Previous research has shown that breastfeeding may help to boost a child's IQ (among many other advantages), but results have not always been consistent. This important study helps to resolve those inconsistencies, by showing that the advantages of breastfeeding for IQ depend on genetic differences in children's ability to metabolise dietary omega-3 and omega-6 fatty acids.
The researchers studied normal variants of a gene that affects fatty acid metabolism (and specifically, the ability to convert simple omega-3 and omega-6 'essential fatty acids' into the highly unsaturated forms most important for brain development).
As one of the authors points out, the findings illustrate clearly why talking about 'nature versus nurture' makes no sense: the two always work together, and developmental outcomes depend on their interactions. They also add to the growing body of evidence that nutrition and diet are among the most important (and modifiable) influences on gene expression.
For more details of this study, see:
A single gene influences whether breastfeeding improves a child's intelligence, say London researchers
Children with one version of the FADS2 gene scored seven points higher in IQ tests if they were breastfed. But the Proceedings of the National Academy of Sciences study found breastfeeding had no effect on the IQ of children with a different version.
The gene in question helps break down fatty acids from the diet, which have been linked with brain development. Seven points difference is enough to put the child in the top third of the class, the researchers said.
Some 90% of people carry the version of the gene which was associated with better IQ scores in breastfed children.
Researchers at the Institute of Psychiatry, Kings College London, used data from two previous studies of breast-fed infants in Britain and New Zealand, which involved more than 3,000 children. IQ was measured at various points between the ages of five and 13 years in the studies.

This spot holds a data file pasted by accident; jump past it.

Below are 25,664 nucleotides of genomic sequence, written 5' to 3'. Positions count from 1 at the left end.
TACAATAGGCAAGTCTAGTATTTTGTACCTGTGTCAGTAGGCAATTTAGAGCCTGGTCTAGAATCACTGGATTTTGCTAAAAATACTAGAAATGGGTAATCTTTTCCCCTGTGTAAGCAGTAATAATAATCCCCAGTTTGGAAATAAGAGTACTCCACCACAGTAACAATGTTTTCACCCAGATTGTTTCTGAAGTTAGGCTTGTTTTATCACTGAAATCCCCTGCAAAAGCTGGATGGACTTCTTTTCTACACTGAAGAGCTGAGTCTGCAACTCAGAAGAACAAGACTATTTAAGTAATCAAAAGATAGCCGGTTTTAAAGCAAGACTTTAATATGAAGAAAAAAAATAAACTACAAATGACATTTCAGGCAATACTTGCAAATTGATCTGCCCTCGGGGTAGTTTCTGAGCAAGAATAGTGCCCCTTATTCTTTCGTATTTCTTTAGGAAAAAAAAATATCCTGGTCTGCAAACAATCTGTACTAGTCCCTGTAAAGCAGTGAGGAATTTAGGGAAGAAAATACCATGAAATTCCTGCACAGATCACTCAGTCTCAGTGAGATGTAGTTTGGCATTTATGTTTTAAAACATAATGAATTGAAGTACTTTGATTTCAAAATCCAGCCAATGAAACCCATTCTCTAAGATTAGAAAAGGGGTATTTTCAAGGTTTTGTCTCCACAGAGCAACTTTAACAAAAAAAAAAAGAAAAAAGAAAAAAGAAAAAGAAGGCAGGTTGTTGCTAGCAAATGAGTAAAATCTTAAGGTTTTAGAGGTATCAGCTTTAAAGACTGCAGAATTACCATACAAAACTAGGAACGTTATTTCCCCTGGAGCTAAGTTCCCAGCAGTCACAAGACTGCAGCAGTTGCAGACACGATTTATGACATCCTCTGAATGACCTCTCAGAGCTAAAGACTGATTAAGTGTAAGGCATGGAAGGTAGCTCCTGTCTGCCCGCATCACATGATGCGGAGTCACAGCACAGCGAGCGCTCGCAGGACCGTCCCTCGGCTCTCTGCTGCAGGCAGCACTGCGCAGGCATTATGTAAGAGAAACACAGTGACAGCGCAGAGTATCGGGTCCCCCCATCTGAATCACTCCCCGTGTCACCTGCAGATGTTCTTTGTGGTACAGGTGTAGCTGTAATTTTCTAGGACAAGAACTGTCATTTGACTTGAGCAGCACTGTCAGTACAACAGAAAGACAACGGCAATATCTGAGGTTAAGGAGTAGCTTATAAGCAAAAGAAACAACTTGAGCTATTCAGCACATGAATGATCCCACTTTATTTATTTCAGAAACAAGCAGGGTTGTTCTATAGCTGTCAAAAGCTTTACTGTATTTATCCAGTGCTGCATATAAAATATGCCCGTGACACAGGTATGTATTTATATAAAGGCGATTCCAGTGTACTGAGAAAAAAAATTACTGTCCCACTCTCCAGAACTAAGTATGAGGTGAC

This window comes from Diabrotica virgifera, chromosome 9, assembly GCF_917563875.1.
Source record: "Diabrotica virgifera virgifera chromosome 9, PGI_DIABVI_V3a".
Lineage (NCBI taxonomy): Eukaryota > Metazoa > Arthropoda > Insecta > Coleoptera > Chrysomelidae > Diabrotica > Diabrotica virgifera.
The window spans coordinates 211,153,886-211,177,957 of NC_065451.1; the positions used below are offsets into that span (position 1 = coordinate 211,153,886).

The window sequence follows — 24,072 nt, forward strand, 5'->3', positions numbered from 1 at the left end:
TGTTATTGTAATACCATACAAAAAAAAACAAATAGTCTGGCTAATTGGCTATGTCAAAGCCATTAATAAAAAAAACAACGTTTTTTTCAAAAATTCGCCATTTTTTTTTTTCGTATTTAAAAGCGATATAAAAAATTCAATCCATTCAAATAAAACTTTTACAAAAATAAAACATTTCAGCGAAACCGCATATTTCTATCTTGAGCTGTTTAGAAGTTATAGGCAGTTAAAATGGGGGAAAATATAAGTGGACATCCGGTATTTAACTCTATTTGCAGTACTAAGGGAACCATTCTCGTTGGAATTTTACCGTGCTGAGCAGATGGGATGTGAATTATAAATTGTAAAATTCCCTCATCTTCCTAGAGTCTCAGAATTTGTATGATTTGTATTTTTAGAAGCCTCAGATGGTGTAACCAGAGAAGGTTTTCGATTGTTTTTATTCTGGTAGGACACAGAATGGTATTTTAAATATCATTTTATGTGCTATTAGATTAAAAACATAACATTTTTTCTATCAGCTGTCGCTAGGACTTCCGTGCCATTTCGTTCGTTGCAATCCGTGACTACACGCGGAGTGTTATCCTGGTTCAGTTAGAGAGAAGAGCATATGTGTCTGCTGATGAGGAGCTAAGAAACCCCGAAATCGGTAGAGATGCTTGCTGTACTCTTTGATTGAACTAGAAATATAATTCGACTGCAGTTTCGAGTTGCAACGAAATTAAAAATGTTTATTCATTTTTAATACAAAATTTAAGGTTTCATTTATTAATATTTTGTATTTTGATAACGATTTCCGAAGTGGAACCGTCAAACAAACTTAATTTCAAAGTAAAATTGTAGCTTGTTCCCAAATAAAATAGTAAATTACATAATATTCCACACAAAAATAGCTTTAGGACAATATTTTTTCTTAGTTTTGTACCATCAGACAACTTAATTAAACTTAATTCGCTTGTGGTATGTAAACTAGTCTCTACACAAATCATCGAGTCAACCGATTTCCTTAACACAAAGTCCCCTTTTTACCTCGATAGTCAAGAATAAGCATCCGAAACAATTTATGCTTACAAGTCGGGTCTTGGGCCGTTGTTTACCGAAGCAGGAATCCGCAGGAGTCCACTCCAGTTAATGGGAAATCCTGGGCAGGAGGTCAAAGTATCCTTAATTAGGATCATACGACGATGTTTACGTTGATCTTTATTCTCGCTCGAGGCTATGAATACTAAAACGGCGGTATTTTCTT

Previous studies on intelligence and breastfeeding have come up with conflicting results. There has been some debate as to whether mothers who had more education or who were from more affluent backgrounds were more likely to breastfeed, skewing the results.
Nature versus nurture
Professor Terrie Moffitt, a co-author on the paper, said the findings gave a fresh perspective on the arguments by showing a physiological mechanism that could account for the difference between breastfed and bottle-fed babies.
"The argument about intelligence has been about nature versus nurture for at least a century," she said. "However, we have shown that in fact nature works via nurture to create better health outcomes."
Since the studies used in the analysis were done, manufacturers have begun to add fatty acids to formula milk but there have been inconsistent results on the benefits.
Belinda Phipps, of the National Childbirth Trust, said: "This shows for the majority of parents they can have a positive effect on their babies IQ by breastfeeding."
Catherine Collins, a dietician at St Georges Hospital in London and spokesperson for the British Dietetic Association, said the study highlighted the interaction between nutrition and genetics.
"In this study you have an effect that suggests that nature is more important than nurture. If nine out of 10 babies benefit, then that is a very good chance."
But she added the study did not specify how long babies were breastfed for and it may be that even breastfeeding for a short period may be beneficial for intelligence.
Professor Jean Golding, who founded the ALSPAC study set up in the 1990s to follow the development of thousands of children in the South West of England, said the results were fascinating and they would be doing a further study of the gene.
"In the past people have had different results about whether breastfeeding improves IQ and this would sort out the reason why," she said.